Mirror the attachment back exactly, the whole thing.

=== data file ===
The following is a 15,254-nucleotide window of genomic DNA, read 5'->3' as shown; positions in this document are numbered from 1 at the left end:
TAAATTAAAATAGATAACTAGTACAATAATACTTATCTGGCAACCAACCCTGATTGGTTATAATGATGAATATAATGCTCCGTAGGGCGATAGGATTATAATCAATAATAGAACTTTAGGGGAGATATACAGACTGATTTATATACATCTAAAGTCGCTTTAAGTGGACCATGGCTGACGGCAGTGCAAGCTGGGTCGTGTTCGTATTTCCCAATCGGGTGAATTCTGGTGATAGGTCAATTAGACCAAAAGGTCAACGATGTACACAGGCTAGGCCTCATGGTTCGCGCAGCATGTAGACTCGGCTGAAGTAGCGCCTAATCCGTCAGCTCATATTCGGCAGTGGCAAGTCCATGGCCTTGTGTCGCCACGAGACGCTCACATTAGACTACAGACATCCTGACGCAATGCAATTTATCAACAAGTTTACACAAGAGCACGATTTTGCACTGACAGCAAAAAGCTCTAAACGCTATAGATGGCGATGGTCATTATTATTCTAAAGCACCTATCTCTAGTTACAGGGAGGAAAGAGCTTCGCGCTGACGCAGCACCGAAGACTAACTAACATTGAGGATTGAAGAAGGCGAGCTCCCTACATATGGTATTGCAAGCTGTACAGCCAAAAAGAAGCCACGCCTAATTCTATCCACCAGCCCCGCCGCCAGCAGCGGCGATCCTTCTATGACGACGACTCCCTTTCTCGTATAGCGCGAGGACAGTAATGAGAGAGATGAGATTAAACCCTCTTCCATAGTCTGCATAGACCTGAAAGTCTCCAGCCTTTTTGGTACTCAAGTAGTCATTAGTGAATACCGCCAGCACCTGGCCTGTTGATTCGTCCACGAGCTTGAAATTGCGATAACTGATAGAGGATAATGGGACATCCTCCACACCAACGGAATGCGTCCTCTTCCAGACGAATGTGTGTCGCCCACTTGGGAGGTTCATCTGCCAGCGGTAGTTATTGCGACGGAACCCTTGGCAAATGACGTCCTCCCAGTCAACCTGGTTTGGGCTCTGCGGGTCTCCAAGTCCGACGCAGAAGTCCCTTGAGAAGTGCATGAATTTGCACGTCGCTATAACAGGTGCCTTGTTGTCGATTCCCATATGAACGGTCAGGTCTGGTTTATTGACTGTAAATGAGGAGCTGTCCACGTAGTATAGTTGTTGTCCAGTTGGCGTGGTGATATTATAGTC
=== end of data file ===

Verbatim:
The following is a 15,254-nucleotide window of genomic DNA, read 5'->3' as shown; positions in this document are numbered from 1 at the left end:
TAAATTAAAATAGATAACTAGTACAATAATACTTATCTGGCAACCAACCCTGATTGGTTATAATGATGAATATAATGCTCCGTAGGGCGATAGGATTATAATCAATAATAGAACTTTAGGGGAGATATACAGACTGATTTATATACATCTAAAGTCGCTTTAAGTGGACCATGGCTGACGGCAGTGCAAGCTGGGTCGTGTTCGTATTTCCCAATCGGGTGAATTCTGGTGATAGGTCAATTAGACCAAAAGGTCAACGATGTACACAGGCTAGGCCTCATGGTTCGCGCAGCATGTAGACTCGGCTGAAGTAGCGCCTAATCCGTCAGCTCATATTCGGCAGTGGCAAGTCCATGGCCTTGTGTCGCCACGAGACGCTCACATTAGACTACAGACATCCTGACGCAATGCAATTTATCAACAAGTTTACACAAGAGCACGATTTTGCACTGACAGCAAAAAGCTCTAAACGCTATAGATGGCGATGGTCATTATTATTCTAAAGCACCTATCTCTAGTTACAGGGAGGAAAGAGCTTCGCGCTGACGCAGCACCGAAGACTAACTAACATTGAGGATTGAAGAAGGCGAGCTCCCTACATATGGTATTGCAAGCTGTACAGCCAAAAAGAAGCCACGCCTAATTCTATCCACCAGCCCCGCCGCCAGCAGCGGCGATCCTTCTATGACGACGACTCCCTTTCTCGTATAGCGCGAGGACAGTAATGAGAGAGATGAGATTAAACCCTCTTCCATAGTCTGCATAGACCTGAAAGTCTCCAGCCTTTTTGGTACTCAAGTAGTCATTAGTGAATACCGCCAGCACCTGGCCTGTTGATTCGTCCACGAGCTTGAAATTGCGATAACTGATAGAGGATAATGGGACATCCTCCACACCAACGGAATGCGTCCTCTTCCAGACGAATGTGTGTCGCCCACTTGGGAGGTTCATCTGCCAGCGGTAGTTATTGCGACGGAACCCTTGGCAAATGACGTCCTCCCAGTCAACCTGGTTTGGGCTCTGCGGGTCTCCAAGTCCGACGCAGAAGTCCCTTGAGAAGTGCATGAATTTGCACGTCGCTATAACAGGTGCCTTGTTGTCGATTCCCATATGAACGGTCAGGTCTGGTTTATTGACTGTAAATGAGGAGCTGTCCACGTAGTATAGTTGTTGTCCAGTTGGCGTGGTGATATTATAGTC